Nikki must also contend with a pair of baddies (George Coulouris and Allen Jenkins) while she attempts to solve the mystery, and she's constantly followed by her father's employee, "Mr. Haskell of the New York office" (Edwards Everett Horton). All in all it's a wonderful cast of characters played by some of the best in the business. Look for bit players such as Tom Dugan, George Chandler, Barbara Bates, and Sam McDaniel in the supporting cast.

The movie was based on a story by Leslie Charteris, creator of The Saint mysteries. It's very well plotted and has some excellent dialogue; deWit and Horton, in particular, are a lot of fun, and their lines caused me to do mental double-takes a couple of times! Jenkins has a great moment where he pauses in the midst of his skullduggery to tear up over Deanna and Christmas.

Signs of the holidays are visible throughout the film, from the miniature tree on a police sergeant's desktop to a woman struggling with Christmas packages in a movie theater to characters exchanging gifts. There's even an attempt to cover up a murder with the theory the victim fell off a stepstool while decorating his Christmas tree!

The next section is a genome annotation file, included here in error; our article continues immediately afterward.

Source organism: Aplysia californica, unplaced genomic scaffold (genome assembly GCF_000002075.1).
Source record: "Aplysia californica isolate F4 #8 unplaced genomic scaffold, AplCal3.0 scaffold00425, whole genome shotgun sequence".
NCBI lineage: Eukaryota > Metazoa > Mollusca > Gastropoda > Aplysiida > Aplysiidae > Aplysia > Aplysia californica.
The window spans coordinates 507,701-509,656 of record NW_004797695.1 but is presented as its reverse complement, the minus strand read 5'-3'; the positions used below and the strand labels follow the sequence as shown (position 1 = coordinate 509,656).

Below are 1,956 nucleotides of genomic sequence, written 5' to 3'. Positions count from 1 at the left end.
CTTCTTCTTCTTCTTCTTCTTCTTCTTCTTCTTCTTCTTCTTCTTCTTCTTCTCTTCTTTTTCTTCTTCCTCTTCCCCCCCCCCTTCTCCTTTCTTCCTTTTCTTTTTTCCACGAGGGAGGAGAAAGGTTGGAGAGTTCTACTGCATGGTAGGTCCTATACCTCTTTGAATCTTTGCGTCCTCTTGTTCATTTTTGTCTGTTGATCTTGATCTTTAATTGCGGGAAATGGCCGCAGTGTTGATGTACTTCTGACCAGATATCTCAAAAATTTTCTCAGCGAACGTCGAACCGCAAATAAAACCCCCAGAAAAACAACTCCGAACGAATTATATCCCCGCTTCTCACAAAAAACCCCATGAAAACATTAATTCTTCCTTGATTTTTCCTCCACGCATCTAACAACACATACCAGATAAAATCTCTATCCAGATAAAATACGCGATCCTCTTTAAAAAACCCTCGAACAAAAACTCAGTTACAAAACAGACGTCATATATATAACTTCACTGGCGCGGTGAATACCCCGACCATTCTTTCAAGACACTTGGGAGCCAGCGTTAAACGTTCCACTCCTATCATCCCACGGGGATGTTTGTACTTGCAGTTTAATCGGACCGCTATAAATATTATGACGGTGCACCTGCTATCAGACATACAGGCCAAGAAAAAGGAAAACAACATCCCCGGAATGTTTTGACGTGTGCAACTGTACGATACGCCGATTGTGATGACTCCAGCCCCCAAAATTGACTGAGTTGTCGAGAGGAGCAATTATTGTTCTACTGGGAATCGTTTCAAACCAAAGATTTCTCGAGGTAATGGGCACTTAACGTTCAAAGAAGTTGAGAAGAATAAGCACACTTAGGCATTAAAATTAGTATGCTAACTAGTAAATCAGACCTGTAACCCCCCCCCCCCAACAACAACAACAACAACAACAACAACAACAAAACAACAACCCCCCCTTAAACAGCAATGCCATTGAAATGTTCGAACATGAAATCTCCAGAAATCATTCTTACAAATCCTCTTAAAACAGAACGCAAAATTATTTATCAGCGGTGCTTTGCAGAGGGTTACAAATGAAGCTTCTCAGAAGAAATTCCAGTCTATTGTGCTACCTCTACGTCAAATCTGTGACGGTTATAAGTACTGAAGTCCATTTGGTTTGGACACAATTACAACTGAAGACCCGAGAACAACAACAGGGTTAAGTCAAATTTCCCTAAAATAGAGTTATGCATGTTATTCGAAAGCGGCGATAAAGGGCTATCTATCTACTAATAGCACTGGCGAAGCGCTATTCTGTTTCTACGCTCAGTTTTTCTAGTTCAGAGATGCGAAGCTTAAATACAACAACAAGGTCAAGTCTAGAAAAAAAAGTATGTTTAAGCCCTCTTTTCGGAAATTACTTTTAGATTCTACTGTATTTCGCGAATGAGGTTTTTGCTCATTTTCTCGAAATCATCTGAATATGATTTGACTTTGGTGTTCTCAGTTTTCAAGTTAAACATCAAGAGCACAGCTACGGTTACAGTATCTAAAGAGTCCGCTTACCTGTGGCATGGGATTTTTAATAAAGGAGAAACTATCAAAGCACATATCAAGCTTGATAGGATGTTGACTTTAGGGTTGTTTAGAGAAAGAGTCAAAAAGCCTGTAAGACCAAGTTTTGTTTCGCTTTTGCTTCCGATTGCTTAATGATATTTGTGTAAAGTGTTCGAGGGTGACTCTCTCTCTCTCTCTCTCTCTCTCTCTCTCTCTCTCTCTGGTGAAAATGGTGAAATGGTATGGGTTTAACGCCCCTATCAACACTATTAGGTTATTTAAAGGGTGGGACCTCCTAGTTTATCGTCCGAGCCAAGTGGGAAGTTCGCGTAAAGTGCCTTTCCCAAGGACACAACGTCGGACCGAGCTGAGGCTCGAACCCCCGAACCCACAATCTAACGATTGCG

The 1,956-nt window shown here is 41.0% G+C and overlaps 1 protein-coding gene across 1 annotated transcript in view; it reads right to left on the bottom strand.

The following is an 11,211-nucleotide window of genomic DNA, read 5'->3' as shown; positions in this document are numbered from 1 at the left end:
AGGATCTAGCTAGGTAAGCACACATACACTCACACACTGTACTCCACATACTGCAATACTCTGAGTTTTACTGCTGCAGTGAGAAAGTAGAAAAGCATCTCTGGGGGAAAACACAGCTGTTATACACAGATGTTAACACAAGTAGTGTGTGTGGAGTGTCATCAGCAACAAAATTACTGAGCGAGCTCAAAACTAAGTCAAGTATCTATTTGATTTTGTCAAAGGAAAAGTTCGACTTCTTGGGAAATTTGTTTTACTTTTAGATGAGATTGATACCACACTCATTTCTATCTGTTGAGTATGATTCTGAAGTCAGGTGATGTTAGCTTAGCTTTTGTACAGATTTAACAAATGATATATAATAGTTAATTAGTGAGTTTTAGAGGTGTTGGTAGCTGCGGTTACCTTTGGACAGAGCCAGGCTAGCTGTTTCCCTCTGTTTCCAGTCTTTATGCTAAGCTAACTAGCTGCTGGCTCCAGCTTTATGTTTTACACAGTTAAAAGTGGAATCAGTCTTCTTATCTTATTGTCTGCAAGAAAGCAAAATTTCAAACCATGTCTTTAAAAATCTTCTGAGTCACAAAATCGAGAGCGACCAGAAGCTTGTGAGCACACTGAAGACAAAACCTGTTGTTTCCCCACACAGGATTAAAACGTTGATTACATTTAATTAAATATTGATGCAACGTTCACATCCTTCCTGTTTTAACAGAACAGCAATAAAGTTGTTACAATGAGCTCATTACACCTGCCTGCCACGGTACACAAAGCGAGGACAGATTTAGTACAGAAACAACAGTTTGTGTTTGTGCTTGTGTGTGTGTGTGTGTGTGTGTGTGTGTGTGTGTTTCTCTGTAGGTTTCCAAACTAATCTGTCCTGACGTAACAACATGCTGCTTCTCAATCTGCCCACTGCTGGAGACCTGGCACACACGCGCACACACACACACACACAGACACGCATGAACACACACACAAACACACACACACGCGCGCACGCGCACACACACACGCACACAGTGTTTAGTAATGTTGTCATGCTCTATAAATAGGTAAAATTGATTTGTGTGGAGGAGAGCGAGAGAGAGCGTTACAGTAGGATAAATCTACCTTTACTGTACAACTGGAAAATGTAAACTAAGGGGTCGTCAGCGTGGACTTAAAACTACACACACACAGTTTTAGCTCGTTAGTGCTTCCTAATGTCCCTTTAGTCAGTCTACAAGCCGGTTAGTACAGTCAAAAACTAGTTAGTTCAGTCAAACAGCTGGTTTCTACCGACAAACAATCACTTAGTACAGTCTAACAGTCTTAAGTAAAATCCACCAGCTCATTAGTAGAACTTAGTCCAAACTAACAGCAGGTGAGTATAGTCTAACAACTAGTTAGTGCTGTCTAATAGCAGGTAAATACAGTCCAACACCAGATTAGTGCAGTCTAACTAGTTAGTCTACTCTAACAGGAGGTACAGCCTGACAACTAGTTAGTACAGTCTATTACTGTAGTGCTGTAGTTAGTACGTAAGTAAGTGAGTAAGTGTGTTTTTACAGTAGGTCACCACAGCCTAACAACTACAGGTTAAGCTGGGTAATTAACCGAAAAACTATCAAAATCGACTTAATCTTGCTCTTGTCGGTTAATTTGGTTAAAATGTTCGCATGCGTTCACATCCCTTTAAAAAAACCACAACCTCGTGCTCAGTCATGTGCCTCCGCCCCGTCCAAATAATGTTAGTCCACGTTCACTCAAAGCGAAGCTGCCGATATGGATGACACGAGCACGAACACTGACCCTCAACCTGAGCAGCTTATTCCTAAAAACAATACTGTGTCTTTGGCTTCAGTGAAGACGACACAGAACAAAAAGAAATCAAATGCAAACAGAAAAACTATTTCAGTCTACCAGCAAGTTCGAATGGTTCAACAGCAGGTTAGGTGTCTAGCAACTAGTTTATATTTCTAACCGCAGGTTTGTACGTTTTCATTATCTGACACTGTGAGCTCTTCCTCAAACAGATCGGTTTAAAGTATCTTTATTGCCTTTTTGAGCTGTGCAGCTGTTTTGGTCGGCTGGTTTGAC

Most sublimely, Deanna sings "Silent Night" over the phone to her faraway father; as the song ends, she looks out a window at falling snow, a truly magical moment.

There are some great sets, particularly the unique Circus Club, a nightclub where the staff dress as though they work for a circus. During the last part of the film the cast run in and out of Circus Club doors, as well as up and down stairs, and in the middle of the chaos Deanna somehow manages multiple wardrobe changes and hairstyles, along with spontaneously performing a couple of numbers for the nightclub audience!